Philip Chevron lost his brave battle with cancer on 8th October 2013 and tonight at the Sugar Club we pay tribute to the man, his influence and the body of work he has left behind. The proceeds are destined for St. Francis Hospice in Raheny, who cared for Philip at his home in his final weeks, in recognition of the fine work they do.
A musician, a songwriter and a rebel soul, Philip Chevron spent a life in service of his craft. His sense of place in the history of Irish music should not be underestimated. If Joe Strummer was the voice of the common man and held as the image of non- conformity in the UK punk movement, then Philip was his Irish brother in arms.
The music of1970’s Ireland was populated by great characters like Philip Chevron, who embraced the rebellion of the punk movement and the march towards a DIY attitude to music. If you could plug in and power up then you were a player. The Radiators from Space grew out of this movement and went on to make a local mark on the Irish musical landscape, disbanding in the early 1980’s, returning to action in the early 2000’s.
Tonight we have two original members of the Radiators, Pete Holidai and Stephen Rapid, in the guise of the Trouble Pilgrims, who are joined by current members Johnny Bonnie (drums), Paddy Goodwin (bass) and Tony St Ledger (guitar).
Philip Chevron was a fine lyricist, writing songs that reflected what it was like to be uniquely Irish. Whether playing in the Radiators or the Pogues, producing music or collaborating with other artists, the words of songs such as Under Clery’s Clock, Ballad of Kitty Ricketts, Thousands Are Sailing and Faithful Departed are timeless and endure the passage of time.
The performances of all present on the stage tonight are both eclectic and original, with the fabulous talents of Púca Puppets, Lars Vincent, Cait O’Riordan, Daniel & Raymond Meade, Gavin Glass and the Holy Shakers and the Pilgrim Souls.
Master of ceremonies, Karl Tsigdinos, keeps the pace ticking along and there are no long delays between acts, which makes the evening more enjoyable and seamless.
We are also given readings and musings from writers Joe O’Connor and Roddy Doyle, so literate and very Dublin, beautifully performed and very apt to the evening. Brendan Behan is included with a musical version of his poem ‘The Captains and the Kings’and Agnes Bernelle is covered by Púka Puppets with an adaptation of a Brecht/Weill song.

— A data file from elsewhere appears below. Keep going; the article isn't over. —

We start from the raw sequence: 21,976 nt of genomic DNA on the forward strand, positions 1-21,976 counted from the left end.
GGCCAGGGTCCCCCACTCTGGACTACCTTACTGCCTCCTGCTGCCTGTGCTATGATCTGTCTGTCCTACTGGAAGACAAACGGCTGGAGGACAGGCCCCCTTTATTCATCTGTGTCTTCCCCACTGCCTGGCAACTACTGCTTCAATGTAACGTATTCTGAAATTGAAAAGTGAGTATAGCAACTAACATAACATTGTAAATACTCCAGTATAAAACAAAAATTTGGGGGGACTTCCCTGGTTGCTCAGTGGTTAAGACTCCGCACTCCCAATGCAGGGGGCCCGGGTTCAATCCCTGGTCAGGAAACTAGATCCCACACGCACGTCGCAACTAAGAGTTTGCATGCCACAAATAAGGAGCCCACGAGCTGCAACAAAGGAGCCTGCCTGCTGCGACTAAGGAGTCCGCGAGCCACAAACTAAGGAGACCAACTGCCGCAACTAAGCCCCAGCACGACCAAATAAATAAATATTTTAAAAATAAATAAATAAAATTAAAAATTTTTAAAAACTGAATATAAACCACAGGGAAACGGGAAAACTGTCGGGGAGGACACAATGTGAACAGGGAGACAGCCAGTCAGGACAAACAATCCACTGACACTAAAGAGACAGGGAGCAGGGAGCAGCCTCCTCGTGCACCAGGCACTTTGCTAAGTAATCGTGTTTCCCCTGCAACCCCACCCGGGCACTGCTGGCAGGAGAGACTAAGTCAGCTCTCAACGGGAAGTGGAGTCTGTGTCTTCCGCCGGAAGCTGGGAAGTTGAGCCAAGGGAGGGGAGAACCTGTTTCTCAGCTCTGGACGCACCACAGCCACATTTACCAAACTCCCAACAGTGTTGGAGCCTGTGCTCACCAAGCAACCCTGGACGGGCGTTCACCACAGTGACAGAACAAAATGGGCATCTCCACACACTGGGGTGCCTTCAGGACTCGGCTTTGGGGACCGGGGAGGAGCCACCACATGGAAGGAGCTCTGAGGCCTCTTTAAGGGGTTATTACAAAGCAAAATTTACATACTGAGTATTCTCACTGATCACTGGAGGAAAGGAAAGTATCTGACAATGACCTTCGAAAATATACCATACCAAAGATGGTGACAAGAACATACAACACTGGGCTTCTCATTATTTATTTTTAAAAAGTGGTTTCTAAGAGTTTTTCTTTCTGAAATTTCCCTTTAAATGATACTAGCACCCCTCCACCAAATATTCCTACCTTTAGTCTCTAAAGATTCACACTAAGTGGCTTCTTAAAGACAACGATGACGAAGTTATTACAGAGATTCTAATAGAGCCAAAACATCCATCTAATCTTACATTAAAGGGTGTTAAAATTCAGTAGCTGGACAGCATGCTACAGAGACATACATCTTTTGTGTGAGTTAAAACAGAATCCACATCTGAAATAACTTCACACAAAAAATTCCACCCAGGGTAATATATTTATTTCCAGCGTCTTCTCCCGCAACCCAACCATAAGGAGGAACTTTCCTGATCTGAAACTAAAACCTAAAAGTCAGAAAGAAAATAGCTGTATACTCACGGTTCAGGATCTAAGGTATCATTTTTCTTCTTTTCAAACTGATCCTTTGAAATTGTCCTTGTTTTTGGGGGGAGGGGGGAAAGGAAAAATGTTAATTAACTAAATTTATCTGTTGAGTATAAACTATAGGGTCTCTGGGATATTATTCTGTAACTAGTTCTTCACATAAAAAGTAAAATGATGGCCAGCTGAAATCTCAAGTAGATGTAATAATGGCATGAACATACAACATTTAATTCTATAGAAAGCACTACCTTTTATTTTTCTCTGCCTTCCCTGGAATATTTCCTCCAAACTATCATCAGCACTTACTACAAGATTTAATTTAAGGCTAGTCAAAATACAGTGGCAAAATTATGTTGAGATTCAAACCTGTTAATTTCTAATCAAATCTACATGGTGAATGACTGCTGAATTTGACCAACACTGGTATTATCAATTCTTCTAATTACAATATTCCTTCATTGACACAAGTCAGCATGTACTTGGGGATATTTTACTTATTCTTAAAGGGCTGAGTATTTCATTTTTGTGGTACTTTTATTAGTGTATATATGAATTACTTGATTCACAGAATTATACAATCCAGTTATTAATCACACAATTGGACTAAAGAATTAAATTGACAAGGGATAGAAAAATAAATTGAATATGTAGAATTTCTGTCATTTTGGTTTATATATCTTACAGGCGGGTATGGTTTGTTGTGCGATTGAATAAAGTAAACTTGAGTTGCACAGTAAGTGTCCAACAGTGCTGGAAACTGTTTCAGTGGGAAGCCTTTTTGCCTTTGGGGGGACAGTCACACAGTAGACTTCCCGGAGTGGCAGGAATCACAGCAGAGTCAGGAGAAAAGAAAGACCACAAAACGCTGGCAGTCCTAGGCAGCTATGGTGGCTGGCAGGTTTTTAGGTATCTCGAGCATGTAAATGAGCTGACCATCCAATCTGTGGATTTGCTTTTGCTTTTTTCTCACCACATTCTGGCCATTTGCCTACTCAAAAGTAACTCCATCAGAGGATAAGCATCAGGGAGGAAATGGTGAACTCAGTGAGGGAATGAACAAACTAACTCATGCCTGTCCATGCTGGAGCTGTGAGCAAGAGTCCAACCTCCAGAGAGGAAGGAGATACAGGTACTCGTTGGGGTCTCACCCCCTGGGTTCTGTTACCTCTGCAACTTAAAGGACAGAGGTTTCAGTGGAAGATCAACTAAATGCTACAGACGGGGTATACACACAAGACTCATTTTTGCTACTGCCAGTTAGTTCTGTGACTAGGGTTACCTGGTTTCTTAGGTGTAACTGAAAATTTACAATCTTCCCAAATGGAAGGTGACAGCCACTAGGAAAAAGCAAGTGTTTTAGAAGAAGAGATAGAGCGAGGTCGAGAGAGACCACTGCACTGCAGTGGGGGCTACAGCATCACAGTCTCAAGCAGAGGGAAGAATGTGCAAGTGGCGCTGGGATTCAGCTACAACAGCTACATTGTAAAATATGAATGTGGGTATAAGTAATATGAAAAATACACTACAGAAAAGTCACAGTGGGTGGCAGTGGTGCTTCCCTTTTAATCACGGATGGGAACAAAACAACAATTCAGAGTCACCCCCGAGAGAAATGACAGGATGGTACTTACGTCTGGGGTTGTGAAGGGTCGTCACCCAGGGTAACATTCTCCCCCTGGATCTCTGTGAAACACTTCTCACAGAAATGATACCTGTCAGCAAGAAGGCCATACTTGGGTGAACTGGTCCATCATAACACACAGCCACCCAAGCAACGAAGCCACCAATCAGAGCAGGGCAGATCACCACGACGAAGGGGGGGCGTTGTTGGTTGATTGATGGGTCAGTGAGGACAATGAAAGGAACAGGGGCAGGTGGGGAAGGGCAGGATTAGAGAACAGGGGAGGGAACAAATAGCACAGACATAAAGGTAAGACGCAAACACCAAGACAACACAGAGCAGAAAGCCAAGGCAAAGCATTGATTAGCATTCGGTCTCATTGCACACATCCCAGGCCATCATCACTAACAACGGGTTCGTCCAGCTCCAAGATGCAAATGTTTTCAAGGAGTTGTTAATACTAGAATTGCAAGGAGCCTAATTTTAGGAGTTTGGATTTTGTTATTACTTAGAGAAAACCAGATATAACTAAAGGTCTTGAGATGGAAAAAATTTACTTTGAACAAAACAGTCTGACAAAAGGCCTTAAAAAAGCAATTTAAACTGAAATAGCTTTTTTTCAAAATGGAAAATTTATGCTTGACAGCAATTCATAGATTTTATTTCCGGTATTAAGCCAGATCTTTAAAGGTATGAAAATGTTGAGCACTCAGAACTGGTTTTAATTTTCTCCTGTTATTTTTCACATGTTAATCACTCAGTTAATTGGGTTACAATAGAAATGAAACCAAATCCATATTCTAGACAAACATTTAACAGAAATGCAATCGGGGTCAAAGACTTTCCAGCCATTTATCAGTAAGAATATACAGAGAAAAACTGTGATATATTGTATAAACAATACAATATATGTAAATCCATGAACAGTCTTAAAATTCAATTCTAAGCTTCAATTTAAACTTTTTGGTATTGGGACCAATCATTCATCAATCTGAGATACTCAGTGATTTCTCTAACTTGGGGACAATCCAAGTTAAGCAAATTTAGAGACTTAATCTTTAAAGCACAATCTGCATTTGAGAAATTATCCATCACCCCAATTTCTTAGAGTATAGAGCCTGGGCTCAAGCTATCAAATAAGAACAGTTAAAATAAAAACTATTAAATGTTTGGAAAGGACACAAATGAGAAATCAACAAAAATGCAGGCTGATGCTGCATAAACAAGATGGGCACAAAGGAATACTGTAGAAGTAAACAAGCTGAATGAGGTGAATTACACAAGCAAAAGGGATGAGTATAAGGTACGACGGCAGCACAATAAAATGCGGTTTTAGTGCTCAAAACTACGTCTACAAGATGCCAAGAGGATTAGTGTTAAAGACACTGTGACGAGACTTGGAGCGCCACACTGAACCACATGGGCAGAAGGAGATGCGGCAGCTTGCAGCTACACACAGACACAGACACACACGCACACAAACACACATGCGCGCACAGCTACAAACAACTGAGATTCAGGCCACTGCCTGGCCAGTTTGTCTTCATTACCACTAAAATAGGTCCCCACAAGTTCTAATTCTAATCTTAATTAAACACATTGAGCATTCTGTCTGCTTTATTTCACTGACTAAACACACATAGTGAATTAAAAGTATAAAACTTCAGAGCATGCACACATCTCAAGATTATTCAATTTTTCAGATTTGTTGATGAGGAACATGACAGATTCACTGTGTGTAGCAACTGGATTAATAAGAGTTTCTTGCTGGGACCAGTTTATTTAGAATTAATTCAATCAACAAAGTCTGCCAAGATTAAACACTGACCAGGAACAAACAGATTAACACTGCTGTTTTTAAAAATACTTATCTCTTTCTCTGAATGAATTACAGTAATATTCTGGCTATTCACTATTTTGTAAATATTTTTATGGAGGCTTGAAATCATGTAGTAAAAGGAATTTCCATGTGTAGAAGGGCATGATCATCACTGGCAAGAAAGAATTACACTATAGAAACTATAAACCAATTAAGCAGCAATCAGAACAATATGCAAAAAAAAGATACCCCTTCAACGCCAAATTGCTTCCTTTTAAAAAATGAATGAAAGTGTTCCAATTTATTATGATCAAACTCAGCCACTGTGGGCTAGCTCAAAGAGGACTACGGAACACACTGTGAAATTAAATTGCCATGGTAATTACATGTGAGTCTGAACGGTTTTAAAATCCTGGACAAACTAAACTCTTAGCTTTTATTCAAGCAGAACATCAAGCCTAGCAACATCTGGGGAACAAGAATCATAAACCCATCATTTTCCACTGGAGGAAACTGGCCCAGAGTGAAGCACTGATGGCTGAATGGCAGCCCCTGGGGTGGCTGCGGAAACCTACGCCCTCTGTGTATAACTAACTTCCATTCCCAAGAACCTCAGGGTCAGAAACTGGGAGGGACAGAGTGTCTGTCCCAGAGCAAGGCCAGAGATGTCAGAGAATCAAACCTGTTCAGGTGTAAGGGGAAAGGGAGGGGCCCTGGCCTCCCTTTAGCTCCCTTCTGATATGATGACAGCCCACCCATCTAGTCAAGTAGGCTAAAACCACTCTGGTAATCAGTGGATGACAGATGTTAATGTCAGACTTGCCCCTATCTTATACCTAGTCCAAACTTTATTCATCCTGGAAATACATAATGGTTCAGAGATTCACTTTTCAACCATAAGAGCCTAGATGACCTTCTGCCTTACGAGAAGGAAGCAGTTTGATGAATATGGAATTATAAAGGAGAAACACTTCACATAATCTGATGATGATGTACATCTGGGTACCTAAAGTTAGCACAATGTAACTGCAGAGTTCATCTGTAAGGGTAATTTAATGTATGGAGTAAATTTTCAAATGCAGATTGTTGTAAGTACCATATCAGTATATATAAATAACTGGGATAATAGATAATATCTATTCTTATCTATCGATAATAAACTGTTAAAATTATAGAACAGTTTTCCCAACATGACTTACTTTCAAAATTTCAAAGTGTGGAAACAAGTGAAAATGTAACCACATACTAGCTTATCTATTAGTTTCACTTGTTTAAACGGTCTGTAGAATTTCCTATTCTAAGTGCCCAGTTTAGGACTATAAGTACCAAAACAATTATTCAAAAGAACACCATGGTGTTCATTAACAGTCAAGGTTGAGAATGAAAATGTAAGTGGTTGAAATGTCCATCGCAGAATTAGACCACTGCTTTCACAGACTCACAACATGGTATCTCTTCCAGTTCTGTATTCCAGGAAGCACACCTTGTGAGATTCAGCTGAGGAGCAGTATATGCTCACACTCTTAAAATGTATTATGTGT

From Glasgow, we meet Daniel Meade, a country singer who has recorded his new album Keep Right Away in Nashville and who plays an impressive set of songs before being joined by his brother, Raymond Meade - a singer/songwriter who Philip recorded with. Both are impressive performers and sing together with great harmony, as only siblings can. They play with passion and panache on this special evening.
Cait O’Riordan guests with a number of the acts and performs, as always, with confidence and that great smile.
Lars Vincent, a folk singer who is gaining a strong reputation, also performed with great enthusiasm and energy. He has a terrific voice and really contributed to the goodtime vibe on the night.
Gavin Glass has really developed into a significant Irish musician at this stage of his career arc. He is an accomplished performer and has assembled an impressive coterie of musicians in the Holy Shakers. We get a preview from his upcoming release ‘Sunday Songs’ and the band play with great feel and finesse. At times you can hear the influence of the Band / Wilco in the arrangements and delivery.
However, the nigh belongs to the Trouble Pilgrims who channel Philip Chevron perfectly with their set that closes the evening in a flourish of energy and verve. A great backbeat is coloured by the fine guitar work of both Pete Holidai and Tony St Ledger, while Stephen Rapid lifts proceedings to a new level with his imaginative synth playing on keyboard and Therimini, the latter controlled by hand movements.
We are treated to an unplugged version of Faithful Departed by Pete Holidai, who sits in a chair and lets the power of the spoken work deliver the salutary message contained in the lyrics. “There is no pain that can't be eased, by the devil's holy water and the rosary beads”.
A story that probably best highlights the spirit of Philip Chevron is the recent donation of three of the most prized guitars from his collection to the inmates of Mountjoy Prison. This is a new initiative that aims to use music to help rehabilitate prisoners.
Rock on Philip Chevron.
Review by Paul McGee Picture collage by Ronnie Norton